I write teen romance, and at the start of Diary of a Mall Girl, I wasn’t even sure who the love interest for my main character would be. Some interesting voting soon made it obvious which character the readers wanted Molly to be with… though not without complications and a few wicked vote results on the way.

You can read more about my experience of Fiction Express in an interview at Serendipity Reviews, together with a review of Diary of a Mall Girl. You can also read all the completed e-books at Fiction Express. The latest novel there is a steampunk adventure called Remy Brunel and the Ocean of Light by Sharon Gosling, and as it’s in progress, there are still many chances to influence the course of its plot.

Think you’d like to try writing this way yourself? A Fiction Express editor writes:
“Fiction Express is always looking for enthusiastic authors, so if you're interested in being part of the project, please email authors@fictionexpress.co.uk . Although our current e-books are targeted at teens, we are looking to launch some titles for younger children later in the year, too.”

First chapters of all novels are free to read, with subsequent chapters costing one credit each (from 59p). The Fiction Express team is kindly offering ten free credits to readers of Strictly Writing. To claim this special offer today, register (for free) at http://www.fictionexpress.co.uk, click on “add credits” and enter the following code: STRICTLY10

Happy reading and writing!

Something old, something new...

‘Where do you get your ideas from?’

It’s probably the question writers get asked the most and it usually prompts a bit of an internal sigh. It’s not at all a stupid question though. It’s just one that’s very, very difficult to answer.

So where do they come from? Anywhere and nowhere, I guess, is the short answer.

Ideas can come from: a picture in your mind, an overheard conversation, a news story, a song, a poem; from another book, a movie or TV programme; a gorgeous/ugly/ moving bit of scenery, from a memory, from personal experience...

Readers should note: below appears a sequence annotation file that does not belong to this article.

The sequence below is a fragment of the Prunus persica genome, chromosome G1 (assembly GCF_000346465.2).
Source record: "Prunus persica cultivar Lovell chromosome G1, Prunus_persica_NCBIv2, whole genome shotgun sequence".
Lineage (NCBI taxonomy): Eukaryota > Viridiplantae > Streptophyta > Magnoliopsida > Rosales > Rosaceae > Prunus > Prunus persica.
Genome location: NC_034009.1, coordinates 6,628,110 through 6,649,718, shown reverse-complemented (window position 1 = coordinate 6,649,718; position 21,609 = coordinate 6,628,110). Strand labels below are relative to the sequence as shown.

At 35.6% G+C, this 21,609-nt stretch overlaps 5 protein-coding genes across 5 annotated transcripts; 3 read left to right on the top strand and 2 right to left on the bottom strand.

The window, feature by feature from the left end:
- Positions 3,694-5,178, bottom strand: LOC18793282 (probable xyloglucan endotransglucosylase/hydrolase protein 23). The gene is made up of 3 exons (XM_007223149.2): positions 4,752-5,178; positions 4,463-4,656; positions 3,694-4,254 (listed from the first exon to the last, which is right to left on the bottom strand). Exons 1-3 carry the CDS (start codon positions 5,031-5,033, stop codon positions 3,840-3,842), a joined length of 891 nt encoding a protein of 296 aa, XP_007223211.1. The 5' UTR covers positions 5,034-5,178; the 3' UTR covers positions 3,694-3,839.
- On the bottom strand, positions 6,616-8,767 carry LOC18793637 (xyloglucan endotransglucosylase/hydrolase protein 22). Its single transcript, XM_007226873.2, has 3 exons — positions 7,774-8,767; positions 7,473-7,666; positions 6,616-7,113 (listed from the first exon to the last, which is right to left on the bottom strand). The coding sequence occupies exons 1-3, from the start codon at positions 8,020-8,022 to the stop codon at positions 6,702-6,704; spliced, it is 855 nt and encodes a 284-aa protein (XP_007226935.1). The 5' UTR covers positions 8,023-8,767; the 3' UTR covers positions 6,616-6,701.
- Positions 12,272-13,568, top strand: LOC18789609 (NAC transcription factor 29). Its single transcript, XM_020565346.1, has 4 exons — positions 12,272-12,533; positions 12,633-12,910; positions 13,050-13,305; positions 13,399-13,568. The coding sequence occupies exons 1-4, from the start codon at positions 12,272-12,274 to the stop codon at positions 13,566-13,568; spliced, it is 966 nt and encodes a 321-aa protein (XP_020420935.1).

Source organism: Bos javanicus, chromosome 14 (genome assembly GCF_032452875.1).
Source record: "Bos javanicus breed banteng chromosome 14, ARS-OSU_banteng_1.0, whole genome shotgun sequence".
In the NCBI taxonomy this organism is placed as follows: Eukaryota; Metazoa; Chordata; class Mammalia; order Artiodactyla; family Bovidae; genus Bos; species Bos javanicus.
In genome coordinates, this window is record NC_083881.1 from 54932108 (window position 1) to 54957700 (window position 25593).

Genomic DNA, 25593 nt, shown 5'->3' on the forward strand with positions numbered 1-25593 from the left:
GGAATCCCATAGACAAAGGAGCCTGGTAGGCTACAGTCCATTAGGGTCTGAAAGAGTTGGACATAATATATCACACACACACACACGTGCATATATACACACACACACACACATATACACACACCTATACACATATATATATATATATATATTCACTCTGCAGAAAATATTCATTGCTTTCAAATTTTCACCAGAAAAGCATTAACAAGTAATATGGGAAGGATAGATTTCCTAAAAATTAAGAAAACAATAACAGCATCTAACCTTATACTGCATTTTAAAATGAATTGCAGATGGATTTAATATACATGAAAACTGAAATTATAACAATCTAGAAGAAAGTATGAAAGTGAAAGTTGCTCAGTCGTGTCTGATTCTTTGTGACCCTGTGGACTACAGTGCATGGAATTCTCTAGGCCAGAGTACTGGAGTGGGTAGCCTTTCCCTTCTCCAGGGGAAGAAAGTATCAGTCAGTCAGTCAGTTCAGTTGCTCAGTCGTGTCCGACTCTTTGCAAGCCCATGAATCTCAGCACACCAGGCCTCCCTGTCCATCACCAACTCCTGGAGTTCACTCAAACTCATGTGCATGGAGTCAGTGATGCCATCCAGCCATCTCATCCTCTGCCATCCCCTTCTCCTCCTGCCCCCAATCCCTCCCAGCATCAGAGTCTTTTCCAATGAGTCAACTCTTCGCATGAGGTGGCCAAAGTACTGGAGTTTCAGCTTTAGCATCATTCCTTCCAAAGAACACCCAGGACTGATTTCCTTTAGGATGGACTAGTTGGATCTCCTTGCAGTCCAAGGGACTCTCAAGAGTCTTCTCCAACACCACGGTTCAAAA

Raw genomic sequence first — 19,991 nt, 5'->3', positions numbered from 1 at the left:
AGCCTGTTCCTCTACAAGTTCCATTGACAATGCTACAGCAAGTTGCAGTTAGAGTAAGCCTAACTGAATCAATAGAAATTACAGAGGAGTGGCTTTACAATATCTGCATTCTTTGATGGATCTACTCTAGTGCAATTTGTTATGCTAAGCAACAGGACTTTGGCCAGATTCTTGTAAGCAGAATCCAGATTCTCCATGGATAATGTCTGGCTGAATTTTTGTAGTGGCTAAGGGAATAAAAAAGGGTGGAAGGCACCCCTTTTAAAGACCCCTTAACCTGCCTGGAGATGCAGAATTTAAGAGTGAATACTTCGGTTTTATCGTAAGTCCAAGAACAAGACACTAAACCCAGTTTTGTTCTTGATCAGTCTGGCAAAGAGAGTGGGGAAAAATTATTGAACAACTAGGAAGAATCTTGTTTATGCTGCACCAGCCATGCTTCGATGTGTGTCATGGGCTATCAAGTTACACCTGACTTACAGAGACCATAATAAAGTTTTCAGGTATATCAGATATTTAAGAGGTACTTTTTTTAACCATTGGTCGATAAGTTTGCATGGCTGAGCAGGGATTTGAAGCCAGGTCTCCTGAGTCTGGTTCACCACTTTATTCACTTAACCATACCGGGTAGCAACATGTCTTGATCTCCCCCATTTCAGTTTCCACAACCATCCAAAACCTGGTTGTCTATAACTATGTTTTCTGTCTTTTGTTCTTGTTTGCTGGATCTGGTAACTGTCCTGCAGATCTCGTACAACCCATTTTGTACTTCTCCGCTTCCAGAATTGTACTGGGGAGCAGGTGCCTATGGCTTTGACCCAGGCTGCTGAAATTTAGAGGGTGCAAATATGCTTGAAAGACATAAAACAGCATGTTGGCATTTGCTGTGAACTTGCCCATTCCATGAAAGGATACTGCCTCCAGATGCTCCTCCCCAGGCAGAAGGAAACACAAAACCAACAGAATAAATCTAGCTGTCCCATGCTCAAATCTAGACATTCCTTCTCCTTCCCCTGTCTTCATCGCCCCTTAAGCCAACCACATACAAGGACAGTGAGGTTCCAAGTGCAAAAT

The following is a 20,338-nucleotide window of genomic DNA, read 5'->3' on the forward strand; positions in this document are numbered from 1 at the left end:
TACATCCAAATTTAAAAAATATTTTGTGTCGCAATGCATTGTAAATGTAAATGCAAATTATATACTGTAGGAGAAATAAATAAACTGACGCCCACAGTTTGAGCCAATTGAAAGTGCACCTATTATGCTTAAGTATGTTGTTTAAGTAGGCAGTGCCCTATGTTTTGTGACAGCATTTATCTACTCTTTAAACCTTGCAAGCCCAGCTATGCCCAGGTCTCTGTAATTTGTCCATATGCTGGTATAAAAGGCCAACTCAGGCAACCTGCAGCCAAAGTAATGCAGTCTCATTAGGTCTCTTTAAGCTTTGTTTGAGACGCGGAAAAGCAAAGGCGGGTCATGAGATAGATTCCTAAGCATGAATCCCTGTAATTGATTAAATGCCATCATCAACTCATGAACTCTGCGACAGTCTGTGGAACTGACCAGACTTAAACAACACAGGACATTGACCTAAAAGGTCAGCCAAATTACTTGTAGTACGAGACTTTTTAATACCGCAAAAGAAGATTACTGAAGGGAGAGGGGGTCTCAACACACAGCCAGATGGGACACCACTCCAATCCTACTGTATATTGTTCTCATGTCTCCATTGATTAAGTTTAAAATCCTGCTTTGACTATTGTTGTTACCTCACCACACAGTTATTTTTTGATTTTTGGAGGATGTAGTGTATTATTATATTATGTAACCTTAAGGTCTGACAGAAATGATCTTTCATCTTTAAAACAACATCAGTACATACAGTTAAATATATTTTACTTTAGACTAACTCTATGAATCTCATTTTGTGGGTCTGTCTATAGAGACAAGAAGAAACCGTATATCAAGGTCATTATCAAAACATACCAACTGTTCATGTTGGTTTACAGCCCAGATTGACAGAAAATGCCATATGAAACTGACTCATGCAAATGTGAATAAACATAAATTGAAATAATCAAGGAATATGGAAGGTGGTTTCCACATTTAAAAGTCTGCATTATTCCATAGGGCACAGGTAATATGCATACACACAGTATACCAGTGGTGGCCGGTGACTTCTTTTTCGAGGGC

Okay, I’ll stop there because there are probably a million more ‘sources’ and I bet if you’re reading this you’re thinking I haven’t even mentioned whatever seems the most obvious one to you.

The reason I’ve been mulling on this though, is that I’m in the process of thinking about my third book. My second was already half finished when I got my book deal and originally it was to have a sequel. But as I was writing it, I realised in my heart of hearts that a sequel felt completely wrong. I said nothing but luckily, my very perceptive editor said, ‘You know, I feel you’re holding back in this story. How about putting everything into one book, ditching the sequel idea, and book three can be decided later?’

That book is slowly getting there now and my editor wants to have a chat at some point soon about ideas for the next one.

And that’s a bit scary.

Some writers have a constant stream of good ideas. I’m pleased for them, truly I am [smug gits]. But for me, I’m more likely to have one on the boil at a time. So I suddenly felt a bit, shall we say, terrified that I had to produce a very solid idea out of a magician’s hat? So I started wondering in more detail about where MY stories come from. What if I couldn’t think of anything at all?

It didn't help that this summer has been very intense, with a house move in the offing and all sorts of other tricky life issues going on. Thankfully, I was able to go holiday and when I asked myself that question in a relaxed and happy state, I realised that atmospheric settings are very important to me. And looking at some of the incredible places we visited in Northumberland, I started to get the tiniest of tiny story ideas.

It’s so delicate as yet, I daren’t even talk about it out loud in case it’s rubbish. [I’m actually a bit wobbly about even mentioning it here in such veiled terms]
It may be nothing. It may be something. But it has reminded me that this part is one of the best bits of writing.

Fingers crossed it’s a keeper....